In the midst of debate over these bills, Congress has also been attempting to respond to family separation. So far, the bills introduced by the Republican Party in the Senate offer solutions similar to the President’s: that is, the prolonged detention of families. These bills in the Senate may gain traction next week.

Throughout all of this, it is important to remember that the administration has the power to end family separation immediately. However, it will be increasingly important to analyze Congress’ ‘solutions’ so they don’t subject families to even more trauma.

Click here for information on rallies across the country this Saturday to protest family separation!

Click here to tell your Members of Congress to protect family unity. 

Catholics Declare "Still in" on Climate Action

Nearly 600 U.S. Catholic institutions released a declaration, organized by Catholic Climate Covenant, affirming their commitment to reduce their contributions to climate change. Columbans across the U.S. signed this declaration. Released on the third anniversary of Laudato Si, the declaration includes this call to action:

As Catholic communities, organizations, and institutions in the United States, we join with other institutions from across American society to ensure that the United States remains a global leader in reducing emissions. We call for the Administration to join the global community and return to the Paris Agreement.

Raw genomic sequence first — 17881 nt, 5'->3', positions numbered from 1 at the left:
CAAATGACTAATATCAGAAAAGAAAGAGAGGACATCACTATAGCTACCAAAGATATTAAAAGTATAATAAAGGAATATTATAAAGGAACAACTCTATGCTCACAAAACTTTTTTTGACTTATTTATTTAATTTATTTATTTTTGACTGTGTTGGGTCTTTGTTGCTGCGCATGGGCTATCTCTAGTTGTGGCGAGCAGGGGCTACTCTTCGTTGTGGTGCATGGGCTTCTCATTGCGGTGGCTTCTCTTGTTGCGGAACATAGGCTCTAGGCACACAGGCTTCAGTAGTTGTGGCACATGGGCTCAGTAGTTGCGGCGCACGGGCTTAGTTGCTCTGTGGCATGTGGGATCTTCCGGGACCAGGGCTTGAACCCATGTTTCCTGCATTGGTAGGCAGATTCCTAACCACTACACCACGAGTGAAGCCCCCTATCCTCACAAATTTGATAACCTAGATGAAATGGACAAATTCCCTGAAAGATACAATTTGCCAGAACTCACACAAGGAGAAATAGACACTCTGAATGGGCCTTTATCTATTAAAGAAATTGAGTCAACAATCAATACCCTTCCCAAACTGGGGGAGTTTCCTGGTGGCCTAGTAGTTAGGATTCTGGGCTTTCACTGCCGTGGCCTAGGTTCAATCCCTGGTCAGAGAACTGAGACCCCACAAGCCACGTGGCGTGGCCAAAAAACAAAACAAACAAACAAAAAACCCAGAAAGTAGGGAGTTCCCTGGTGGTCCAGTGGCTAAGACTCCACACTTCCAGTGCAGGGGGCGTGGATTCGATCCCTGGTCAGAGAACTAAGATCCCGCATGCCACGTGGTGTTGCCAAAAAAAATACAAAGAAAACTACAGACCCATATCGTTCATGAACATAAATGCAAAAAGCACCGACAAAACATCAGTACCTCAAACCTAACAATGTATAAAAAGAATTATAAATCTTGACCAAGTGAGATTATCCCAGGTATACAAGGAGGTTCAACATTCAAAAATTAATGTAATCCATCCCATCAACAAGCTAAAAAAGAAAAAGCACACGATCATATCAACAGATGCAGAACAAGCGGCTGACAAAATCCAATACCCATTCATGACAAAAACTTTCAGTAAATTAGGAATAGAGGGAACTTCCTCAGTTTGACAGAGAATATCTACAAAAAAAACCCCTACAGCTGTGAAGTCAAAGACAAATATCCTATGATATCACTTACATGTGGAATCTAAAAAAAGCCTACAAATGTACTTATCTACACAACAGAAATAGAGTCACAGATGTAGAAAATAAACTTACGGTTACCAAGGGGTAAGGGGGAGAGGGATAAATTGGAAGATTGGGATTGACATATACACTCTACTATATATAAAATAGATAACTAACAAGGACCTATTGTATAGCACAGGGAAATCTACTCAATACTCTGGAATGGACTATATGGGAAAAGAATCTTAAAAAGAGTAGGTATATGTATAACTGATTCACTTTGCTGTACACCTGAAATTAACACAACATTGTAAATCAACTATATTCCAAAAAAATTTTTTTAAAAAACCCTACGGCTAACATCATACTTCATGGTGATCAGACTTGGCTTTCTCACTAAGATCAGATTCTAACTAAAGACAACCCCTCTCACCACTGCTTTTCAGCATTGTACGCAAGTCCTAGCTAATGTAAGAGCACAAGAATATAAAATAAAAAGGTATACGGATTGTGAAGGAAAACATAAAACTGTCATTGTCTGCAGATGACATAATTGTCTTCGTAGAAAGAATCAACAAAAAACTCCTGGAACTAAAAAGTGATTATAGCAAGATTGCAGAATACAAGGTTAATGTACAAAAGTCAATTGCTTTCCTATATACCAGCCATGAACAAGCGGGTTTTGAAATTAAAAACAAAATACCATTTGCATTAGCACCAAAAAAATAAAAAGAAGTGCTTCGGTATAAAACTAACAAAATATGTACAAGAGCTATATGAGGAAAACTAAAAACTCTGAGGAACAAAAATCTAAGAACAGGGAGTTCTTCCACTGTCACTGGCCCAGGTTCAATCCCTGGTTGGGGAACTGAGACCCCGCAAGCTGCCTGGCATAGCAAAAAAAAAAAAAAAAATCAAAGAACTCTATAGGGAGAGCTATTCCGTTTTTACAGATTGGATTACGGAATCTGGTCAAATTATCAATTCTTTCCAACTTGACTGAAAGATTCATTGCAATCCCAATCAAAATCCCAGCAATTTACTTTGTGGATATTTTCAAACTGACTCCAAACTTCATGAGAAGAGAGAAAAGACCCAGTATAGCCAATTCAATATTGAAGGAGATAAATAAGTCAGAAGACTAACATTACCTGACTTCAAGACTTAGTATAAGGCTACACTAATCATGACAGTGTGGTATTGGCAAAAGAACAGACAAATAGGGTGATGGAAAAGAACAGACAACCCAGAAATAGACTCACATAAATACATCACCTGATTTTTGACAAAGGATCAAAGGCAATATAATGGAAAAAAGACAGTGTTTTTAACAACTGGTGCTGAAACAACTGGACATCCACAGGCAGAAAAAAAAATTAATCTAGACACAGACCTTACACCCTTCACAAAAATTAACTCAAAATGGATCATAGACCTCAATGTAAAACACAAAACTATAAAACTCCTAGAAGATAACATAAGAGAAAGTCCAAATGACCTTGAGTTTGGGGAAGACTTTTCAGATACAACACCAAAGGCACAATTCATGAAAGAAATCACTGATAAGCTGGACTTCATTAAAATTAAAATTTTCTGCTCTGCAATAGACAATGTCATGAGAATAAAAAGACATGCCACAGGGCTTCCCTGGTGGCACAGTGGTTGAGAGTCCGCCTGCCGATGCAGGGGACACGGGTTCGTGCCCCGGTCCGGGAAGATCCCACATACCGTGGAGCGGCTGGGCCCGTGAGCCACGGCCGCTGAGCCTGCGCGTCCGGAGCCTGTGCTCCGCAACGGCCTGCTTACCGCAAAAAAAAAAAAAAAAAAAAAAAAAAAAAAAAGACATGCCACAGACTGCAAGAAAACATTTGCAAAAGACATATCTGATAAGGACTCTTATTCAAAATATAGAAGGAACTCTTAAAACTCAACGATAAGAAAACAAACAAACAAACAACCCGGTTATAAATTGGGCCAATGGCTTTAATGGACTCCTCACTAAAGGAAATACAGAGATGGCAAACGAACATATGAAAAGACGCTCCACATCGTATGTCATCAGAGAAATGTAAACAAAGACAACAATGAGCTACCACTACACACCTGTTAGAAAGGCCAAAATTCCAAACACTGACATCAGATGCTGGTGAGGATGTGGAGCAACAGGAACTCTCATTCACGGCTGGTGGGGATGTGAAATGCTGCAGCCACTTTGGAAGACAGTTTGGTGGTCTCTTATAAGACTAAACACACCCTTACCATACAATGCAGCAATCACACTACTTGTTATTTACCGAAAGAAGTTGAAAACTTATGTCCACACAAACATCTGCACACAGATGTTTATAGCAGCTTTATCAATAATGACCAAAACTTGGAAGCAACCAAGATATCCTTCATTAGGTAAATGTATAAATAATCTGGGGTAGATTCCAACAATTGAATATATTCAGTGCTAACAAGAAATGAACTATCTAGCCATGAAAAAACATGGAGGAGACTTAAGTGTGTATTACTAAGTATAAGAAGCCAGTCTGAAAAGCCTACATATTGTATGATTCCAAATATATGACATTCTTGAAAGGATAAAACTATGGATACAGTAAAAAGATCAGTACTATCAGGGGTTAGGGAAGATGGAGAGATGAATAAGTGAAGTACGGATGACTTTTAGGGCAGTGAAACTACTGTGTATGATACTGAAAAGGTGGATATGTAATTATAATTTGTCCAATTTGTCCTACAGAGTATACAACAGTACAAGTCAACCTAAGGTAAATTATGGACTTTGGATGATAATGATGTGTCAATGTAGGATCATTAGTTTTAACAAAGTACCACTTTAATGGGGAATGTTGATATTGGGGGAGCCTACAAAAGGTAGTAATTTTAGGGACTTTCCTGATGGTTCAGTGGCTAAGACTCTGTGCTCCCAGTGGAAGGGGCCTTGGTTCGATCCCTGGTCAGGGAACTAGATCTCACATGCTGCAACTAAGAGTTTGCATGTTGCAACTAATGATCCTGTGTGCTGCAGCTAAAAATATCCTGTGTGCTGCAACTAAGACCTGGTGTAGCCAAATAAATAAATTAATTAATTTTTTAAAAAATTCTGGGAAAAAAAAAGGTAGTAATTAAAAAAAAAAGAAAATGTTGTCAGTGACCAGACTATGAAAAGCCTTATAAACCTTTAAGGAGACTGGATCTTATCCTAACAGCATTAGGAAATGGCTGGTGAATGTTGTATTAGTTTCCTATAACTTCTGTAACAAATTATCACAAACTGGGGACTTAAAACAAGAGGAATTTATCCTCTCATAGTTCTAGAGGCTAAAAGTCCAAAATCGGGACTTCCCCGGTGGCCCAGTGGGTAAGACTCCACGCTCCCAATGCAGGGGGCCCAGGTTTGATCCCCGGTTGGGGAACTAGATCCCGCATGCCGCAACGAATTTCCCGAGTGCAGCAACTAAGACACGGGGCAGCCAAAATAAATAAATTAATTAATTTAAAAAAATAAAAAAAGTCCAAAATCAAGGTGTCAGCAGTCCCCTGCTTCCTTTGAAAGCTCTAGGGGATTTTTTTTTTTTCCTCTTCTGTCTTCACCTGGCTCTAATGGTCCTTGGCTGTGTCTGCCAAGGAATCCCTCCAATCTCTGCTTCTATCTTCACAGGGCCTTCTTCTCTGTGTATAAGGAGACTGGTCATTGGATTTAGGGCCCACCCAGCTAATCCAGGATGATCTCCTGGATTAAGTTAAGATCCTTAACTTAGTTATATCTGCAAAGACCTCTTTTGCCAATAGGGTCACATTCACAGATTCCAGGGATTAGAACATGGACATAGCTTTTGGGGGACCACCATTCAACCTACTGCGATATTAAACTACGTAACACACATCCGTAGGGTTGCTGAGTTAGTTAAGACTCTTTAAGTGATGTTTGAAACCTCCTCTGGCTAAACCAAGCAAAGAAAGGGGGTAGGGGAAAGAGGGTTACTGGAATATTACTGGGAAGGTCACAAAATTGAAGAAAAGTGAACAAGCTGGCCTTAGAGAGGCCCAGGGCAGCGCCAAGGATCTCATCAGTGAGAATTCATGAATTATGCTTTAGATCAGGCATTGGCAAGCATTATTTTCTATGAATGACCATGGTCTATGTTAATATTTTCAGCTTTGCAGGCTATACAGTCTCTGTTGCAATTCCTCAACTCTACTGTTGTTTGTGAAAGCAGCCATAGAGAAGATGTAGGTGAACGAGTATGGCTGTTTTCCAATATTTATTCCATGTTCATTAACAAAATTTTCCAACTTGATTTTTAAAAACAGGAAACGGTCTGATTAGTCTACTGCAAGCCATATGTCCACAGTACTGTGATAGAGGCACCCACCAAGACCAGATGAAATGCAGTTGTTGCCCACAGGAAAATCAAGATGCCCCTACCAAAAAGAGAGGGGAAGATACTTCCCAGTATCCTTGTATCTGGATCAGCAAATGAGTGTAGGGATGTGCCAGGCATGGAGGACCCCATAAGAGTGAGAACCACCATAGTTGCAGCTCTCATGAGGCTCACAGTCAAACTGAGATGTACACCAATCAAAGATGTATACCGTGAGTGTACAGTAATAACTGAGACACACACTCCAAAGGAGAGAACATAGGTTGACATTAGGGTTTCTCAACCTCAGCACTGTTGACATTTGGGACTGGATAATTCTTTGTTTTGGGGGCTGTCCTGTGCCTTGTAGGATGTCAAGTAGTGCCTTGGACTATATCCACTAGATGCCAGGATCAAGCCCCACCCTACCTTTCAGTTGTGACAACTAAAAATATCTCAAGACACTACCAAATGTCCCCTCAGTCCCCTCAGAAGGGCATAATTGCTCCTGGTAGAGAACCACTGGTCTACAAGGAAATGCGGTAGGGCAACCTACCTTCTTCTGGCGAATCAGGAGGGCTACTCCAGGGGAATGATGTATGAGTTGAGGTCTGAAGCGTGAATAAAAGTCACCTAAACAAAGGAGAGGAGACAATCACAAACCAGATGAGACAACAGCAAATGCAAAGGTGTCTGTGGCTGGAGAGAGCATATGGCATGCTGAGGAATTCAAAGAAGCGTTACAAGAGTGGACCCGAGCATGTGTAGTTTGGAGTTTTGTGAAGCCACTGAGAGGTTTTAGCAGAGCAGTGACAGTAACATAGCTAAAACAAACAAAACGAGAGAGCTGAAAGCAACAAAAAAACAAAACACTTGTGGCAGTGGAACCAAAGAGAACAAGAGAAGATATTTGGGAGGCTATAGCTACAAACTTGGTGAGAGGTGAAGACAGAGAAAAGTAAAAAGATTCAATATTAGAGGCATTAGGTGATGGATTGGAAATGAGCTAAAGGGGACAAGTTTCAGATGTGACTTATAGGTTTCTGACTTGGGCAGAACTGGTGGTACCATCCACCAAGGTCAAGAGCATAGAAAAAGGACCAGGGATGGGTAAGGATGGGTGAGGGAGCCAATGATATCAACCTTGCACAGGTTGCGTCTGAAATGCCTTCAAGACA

(c) Catholic Climate Covenant

Last June, President Trump announced the United States’ withdrawal from the Paris climate agreement. While we still technically remain in the agreement until Nov. 4, 2020 (one day after the next U.S. presidential election), the administration has dramatically eliminated regulatory action on climate and has undercut efforts to plan for the impacts of rising global temperatures nationally.

The Paris Agreement brought the countries of the world together with a commitment to accelerate and intensify the actions needed for a sustainable low carbon future. The agreement aims to keep the global temperature rise beneath 2 degrees Celsius, while recognizing we should work to push that even further to below 1.5 degrees rise. Each country must put forward their own ‘nationally determined contribution’, essentially their national plan for how they will implement the agreement.

The agreement came out of the United Nations conference on climate change in 2015. We are now approaching the third UN conference since then. Despite the U.S. withdrawal, this is a critical moment for the rest of the world to show that they are committed to implementing and strengthening the agreement. When added together, the current commitments from countries are not enough to keep the world below the 2 degrees Celsius goal.

Even though the U.S. government is not taking the appropriate and necessary climate action, non-governmental institutions are stepping up, including the Catholic Church. The U.S. Catholic Climate Declaration will remain open until September 12 - click here to read the declaration and find tools to get your parish or organization signed on!

Quick Takes

And for all those issues we didn’t cover in-depth this month…

  • Check out our recap of the US/North Korea summit and learn more about the work of Columbans in Korea here.
  • Read a reflection from Fr. Bob Mosher on his experience accompanying asylum seekers across the U.S/Mexico border here & listen to Fr. Mosher offer perspective from the border on recent edition of Interfaith Voices radio show.